LEAWOOD, Kan., Aug. 1, 2018 /PRNewswire/ -- There is never a "typical" day for Dr. Melinda Dunn, a family physician in Overland Park, Kansas. So, Dunn wasn't surprised when one of her patients, 57-year-old Marybeth, came to her appointment complaining of skin tingling and pain on the left side of her face and scalp that later turned into a rash of blister-like sores. She also had a slight fever and headache. Marybeth thought it was an allergic reaction to a new shampoo, so she had quit using it – but that hadn't helped.
As a family doctor, Dunn helps patients of all ages and from all walks of life live healthier, more productive lives. Dunn promotes prevention and wellness and is trained to address a broad spectrum of health issues ranging from chronic conditions such as diabetes, asthma and heart disease to acute care for isolated injuries and illnesses to mental and behavioral wellbeing.
Dunn diagnosed Marybeth with shingles — a very painful and potentially debilitating disease. If someone has had chickenpox, they are at risk for getting shingles. According to the CDC, in the United States there are an estimated one million cases of shingles each year and almost one out of every three people will develop shingles.
"I urge all my healthy patients 50 years and older who have had chickenpox to get the shingles vaccine," Dunn said. "Being vaccinated can help prevent a painful disease." If someone already has the shingles, like Marybeth, it can be treated by antiviral medications taken as soon as possible after the rash starts.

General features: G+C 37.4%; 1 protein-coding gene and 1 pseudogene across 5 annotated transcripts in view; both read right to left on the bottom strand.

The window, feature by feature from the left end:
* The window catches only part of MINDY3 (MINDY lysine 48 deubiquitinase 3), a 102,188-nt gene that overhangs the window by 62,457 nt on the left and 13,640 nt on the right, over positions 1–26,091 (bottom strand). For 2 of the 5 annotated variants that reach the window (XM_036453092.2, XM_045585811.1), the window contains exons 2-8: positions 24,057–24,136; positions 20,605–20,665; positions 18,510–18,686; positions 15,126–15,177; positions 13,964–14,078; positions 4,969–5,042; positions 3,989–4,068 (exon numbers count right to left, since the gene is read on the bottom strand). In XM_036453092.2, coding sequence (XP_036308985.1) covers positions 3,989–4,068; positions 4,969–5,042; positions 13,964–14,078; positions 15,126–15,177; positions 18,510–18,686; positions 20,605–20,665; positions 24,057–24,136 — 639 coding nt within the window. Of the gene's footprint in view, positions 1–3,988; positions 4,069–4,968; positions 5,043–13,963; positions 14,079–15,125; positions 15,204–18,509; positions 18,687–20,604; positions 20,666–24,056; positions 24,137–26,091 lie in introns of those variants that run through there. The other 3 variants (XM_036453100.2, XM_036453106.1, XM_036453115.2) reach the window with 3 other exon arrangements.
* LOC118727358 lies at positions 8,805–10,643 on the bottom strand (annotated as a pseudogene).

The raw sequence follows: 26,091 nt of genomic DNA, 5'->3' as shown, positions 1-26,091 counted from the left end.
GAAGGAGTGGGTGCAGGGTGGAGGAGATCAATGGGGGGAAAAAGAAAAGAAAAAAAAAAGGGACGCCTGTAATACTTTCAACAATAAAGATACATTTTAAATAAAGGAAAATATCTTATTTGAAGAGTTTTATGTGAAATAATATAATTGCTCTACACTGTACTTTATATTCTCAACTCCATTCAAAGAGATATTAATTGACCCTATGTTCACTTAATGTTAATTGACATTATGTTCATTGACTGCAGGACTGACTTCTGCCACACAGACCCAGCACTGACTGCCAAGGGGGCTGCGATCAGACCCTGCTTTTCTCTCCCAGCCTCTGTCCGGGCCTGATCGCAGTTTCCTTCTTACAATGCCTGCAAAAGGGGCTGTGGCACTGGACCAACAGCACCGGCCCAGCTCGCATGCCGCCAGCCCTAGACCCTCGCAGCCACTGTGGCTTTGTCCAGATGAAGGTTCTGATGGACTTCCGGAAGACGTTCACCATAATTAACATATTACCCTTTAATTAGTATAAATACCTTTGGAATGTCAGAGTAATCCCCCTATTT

Shingles can't be passed from one person to another. However, the virus that causes shingles can be passed to others through direct contact with fluid from the disease's rash blisters. Contact with that fluid can cause chickenpox in someone who has never had the disease or received the vaccine. Once the rash blisters develop crusts, the person is no longer infectious.
"Don't wait to call your family doctor if you have had chickenpox and are more than 50 years old. Save yourself potential pain and discomfort and get the shingles vaccine immediately," Dunn said. "You'll be glad you did."
For more information on shingles symptoms, causes, prevention and treatment, go to familydoctor.org.
About American Academy of Family Physicians
Founded in 1947, the American Academy of Family Physicians represents 131,400 physicians and medical students nationwide, and it is the only medical society devoted solely to primary care.
Family physicians conduct approximately one in five of the total medical office visits in the United States per year – more than any other specialty. Family physicians provide comprehensive, evidence-based, and cost-effective care dedicated to improving the health of patients, families and communities. Family medicine's cornerstone is an ongoing and personal patient-physician relationship where the family physician serves as the hub of each patient's integrated care team. More Americans depend on family physicians than on any other medical specialty.
To learn more about the AAFP and family medicine, visit www.aafp.org/media. Follow us on Twitter, and like us on Facebook. For information about health care, health conditions and wellness, visit the AAFP's award-winning consumer website, www.familydoctor.org.
SOURCE American Academy of Family Physicians